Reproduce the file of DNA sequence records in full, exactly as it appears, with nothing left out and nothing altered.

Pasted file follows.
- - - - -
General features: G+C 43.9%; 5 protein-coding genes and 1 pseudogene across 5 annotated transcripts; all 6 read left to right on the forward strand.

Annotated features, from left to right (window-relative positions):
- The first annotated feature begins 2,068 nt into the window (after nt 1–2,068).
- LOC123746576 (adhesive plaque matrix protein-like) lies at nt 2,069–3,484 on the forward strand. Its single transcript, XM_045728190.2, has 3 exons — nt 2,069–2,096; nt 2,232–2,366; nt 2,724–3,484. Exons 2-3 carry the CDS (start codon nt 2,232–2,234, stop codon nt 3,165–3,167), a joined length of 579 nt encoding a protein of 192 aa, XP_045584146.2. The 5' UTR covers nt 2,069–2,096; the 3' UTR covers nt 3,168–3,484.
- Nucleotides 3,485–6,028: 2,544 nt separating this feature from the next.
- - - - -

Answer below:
General features: G+C 43.9%; 5 protein-coding genes and 1 pseudogene across 5 annotated transcripts; all 6 read left to right on the forward strand.

Annotated features, from left to right (window-relative positions):
- The first annotated feature begins 2,068 nt into the window (after nt 1–2,068).
- LOC123746576 (adhesive plaque matrix protein-like) lies at nt 2,069–3,484 on the forward strand. Its single transcript, XM_045728190.2, has 3 exons — nt 2,069–2,096; nt 2,232–2,366; nt 2,724–3,484. Exons 2-3 carry the CDS (start codon nt 2,232–2,234, stop codon nt 3,165–3,167), a joined length of 579 nt encoding a protein of 192 aa, XP_045584146.2. The 5' UTR covers nt 2,069–2,096; the 3' UTR covers nt 3,168–3,484.
- Nucleotides 3,485–6,028: 2,544 nt separating this feature from the next.